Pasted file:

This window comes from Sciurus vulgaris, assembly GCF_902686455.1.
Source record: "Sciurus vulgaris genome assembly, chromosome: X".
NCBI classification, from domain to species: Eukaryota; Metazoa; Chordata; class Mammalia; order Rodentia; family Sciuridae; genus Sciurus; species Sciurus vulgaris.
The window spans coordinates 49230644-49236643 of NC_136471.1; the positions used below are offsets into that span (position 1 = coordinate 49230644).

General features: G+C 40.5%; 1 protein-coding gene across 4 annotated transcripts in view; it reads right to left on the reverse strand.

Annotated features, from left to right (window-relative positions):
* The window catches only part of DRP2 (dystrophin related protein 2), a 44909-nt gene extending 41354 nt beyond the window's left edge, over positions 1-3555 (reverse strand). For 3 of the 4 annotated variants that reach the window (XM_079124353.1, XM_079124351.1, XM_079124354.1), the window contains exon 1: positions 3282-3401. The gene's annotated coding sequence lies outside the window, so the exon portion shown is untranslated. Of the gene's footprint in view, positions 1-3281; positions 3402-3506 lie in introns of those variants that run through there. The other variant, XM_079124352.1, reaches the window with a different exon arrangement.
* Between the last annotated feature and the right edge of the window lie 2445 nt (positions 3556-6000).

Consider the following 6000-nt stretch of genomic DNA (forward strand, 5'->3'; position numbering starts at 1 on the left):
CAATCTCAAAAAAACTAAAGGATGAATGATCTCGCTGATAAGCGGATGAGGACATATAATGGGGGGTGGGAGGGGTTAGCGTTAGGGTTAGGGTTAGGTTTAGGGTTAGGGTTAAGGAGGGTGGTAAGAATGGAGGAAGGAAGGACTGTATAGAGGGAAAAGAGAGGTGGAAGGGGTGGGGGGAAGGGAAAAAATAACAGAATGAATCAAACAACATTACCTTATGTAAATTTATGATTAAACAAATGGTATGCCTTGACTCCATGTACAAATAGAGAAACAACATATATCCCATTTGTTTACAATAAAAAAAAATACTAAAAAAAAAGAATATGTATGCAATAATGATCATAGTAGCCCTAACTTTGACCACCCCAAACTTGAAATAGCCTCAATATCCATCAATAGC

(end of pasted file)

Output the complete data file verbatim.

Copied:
This window comes from Sciurus vulgaris, assembly GCF_902686455.1.
Source record: "Sciurus vulgaris genome assembly, chromosome: X".
NCBI classification, from domain to species: Eukaryota; Metazoa; Chordata; class Mammalia; order Rodentia; family Sciuridae; genus Sciurus; species Sciurus vulgaris.
The window spans coordinates 49230644-49236643 of NC_136471.1; the positions used below are offsets into that span (position 1 = coordinate 49230644).

General features: G+C 40.5%; 1 protein-coding gene across 4 annotated transcripts in view; it reads right to left on the reverse strand.

Annotated features, from left to right (window-relative positions):
* The window catches only part of DRP2 (dystrophin related protein 2), a 44909-nt gene extending 41354 nt beyond the window's left edge, over positions 1-3555 (reverse strand). For 3 of the 4 annotated variants that reach the window (XM_079124353.1, XM_079124351.1, XM_079124354.1), the window contains exon 1: positions 3282-3401. The gene's annotated coding sequence lies outside the window, so the exon portion shown is untranslated. Of the gene's footprint in view, positions 1-3281; positions 3402-3506 lie in introns of those variants that run through there. The other variant, XM_079124352.1, reaches the window with a different exon arrangement.
* Between the last annotated feature and the right edge of the window lie 2445 nt (positions 3556-6000).

Consider the following 6000-nt stretch of genomic DNA (forward strand, 5'->3'; position numbering starts at 1 on the left):
CAATCTCAAAAAAACTAAAGGATGAATGATCTCGCTGATAAGCGGATGAGGACATATAATGGGGGGTGGGAGGGGTTAGCGTTAGGGTTAGGGTTAGGTTTAGGGTTAGGGTTAAGGAGGGTGGTAAGAATGGAGGAAGGAAGGACTGTATAGAGGGAAAAGAGAGGTGGAAGGGGTGGGGGGAAGGGAAAAAATAACAGAATGAATCAAACAACATTACCTTATGTAAATTTATGATTAAACAAATGGTATGCCTTGACTCCATGTACAAATAGAGAAACAACATATATCCCATTTGTTTACAATAAAAAAAAATACTAAAAAAAAAGAATATGTATGCAATAATGATCATAGTAGCCCTAACTTTGACCACCCCAAACTTGAAATAGCCTCAATATCCATCAATAGC